The mushroom and spinach pie was their vegetarian option; made with sautéed mushrooms, spinach, mozzarella cheese and homemade tomato sauce. Agreeably this was not as preferred as the classic ham and cheese above. The earthy quality of the mushrooms was dominating, and when partnered with the spinach it was a soft rubbery texture paired with a wilted one. The pie crust was the only equalizer and there just wasn’t enough of it. I think their third option, the kimchi beef would have been great and made for a one of a kind flavour combination. Sadly we did not try it.


When asked, the classic apple pie made with stewed Granny Smith apples, was recommended to me as the most popular of their choices. Upon first bite I could see why. It used the same crust as the savoury pies, but fared better as a vessel for sweeter ingredients. The apple flavour was a great improvement on the ready to go apple snack pies from McDonalds, with larger chunks of tart apple and fresher grounds of cinnamon. It was a strong flavour that my guest actually found too tart. I on the other hand liked the sharpness and the apple, and enjoyed the chunks that still had so crispness to them. The larger pieces of non mushed up apple slices were enjoyable, but I would have liked them cut up a touch smaller, in easy to bite chunks and more to go around per inch of pastry. And although I realize they use the same dough base for their dessert and savoury pies, it would have been nice to add some cinnamon and sugar to the pie dough too, and if not maybe as a generous glaze on top?


The “Matcha mochi anko” pie was truly something something special. This was the first time I have seen the use if mocchi in a pie. Who knew it would taste so good and work so well as a filling? Its chewy texture was an opposite of the flaky crust, therefore making it and its red bean companion stand out all the more. Though red bean, green tea, and mocchi are a winning combination in their own right. Overall it wasn’t too sweet, and naturally would be good with a cup of tea. I just wished there was a stronger green tea presence. And like with the apple pie, I wished for some of the matcha powder in the actual pie pastry. It would have been a nice twist, giving the exterior a nice green tone too.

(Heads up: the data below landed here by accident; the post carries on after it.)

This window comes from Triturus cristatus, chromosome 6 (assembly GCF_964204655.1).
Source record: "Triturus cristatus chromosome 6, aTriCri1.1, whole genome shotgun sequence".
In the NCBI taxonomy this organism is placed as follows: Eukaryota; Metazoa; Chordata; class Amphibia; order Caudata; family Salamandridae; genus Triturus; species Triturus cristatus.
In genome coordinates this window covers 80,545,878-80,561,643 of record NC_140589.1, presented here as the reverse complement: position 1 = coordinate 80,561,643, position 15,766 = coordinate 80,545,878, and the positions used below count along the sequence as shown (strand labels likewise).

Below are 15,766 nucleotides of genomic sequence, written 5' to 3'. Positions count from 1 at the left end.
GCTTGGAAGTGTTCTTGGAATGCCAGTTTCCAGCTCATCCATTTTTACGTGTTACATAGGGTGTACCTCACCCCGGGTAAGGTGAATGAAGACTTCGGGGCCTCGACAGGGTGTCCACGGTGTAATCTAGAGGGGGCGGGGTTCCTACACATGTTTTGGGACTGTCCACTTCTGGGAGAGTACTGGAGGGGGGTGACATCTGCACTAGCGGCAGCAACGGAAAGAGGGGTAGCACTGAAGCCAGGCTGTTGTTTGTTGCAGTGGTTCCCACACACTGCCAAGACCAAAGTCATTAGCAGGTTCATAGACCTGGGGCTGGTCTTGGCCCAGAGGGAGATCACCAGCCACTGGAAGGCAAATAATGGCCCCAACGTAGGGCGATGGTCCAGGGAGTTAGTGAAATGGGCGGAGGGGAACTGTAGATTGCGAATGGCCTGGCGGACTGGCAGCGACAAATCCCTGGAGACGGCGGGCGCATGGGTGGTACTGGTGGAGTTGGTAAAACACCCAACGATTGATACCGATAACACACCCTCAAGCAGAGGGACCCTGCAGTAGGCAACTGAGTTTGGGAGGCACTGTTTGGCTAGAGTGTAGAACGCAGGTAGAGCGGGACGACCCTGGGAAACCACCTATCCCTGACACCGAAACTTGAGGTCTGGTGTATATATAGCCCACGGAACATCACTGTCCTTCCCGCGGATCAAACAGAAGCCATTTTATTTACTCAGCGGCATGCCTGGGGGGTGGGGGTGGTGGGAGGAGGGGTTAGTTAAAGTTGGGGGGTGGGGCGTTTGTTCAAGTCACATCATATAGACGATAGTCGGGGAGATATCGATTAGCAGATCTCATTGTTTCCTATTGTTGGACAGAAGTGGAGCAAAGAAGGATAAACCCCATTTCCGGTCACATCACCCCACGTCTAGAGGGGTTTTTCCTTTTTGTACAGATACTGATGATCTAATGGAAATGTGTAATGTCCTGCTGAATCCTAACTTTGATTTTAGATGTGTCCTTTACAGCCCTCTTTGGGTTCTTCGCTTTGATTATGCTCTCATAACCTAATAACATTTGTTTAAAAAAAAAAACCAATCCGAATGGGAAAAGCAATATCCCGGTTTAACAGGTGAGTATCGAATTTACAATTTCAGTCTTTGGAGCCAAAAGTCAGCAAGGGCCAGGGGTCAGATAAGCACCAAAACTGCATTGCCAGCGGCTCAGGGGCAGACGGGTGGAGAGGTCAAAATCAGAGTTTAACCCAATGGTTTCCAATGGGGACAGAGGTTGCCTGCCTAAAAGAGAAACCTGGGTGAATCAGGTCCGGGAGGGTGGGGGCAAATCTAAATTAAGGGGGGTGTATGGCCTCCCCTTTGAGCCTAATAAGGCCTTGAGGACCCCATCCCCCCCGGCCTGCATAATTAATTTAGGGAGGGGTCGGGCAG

I have great respect with such start ups like this, a one of a kind shoppe with a great idea. If their business ever expands, I would like to see more offerings at the ready. A line of folded pastries in salty and sweet, with international flavours and vast seasoning offerings. As one who admittedly eats with her eyes I would also like to see each pie stand out more visually. Each with its own marker or embellishment, something to have the food photographers swarm and their business thrive. A stamp of a banana for their “moca banana pie” and the crust dyed blue for their blueberry. More than just the awkward smiles that each of their savoury pies dawned. Anyone can make a pie, but what will have “Renfrew Cafe” standing out is the risks they take and twists they make. What more interesting ingredient pairs can the come up with? What else can they offer to shock the food world. Hamburger pie? Poutine pie? Cheesecake pie? The possibilities and creations are endless. I can see them going far with their concept.

Would I come back? – Yes.
Would I line up for it? – No.
Would I recommend it? – No.
Would I suggest this for someone visiting from out of town? – No.
I liked everything but wouldn’t necessary make a trip out to this part of town just for a pie pocket. It was good, but the savoury flavours were nothing new, nothing unique that would have me craving them again. And the three other dinner and dessert pies not tried would also not be enough to compel a return visit. However I wouldn’t miss having one at my own connivence. If I passed by the cafe I would not hesitate to step in. Or better yet, if they were offered off a food truck downtown I would grab several. Don’t deny your cravings.

826 Renfrew Street, Vancouver BC, V5K4B6
Renfrew Café on Urbanspoon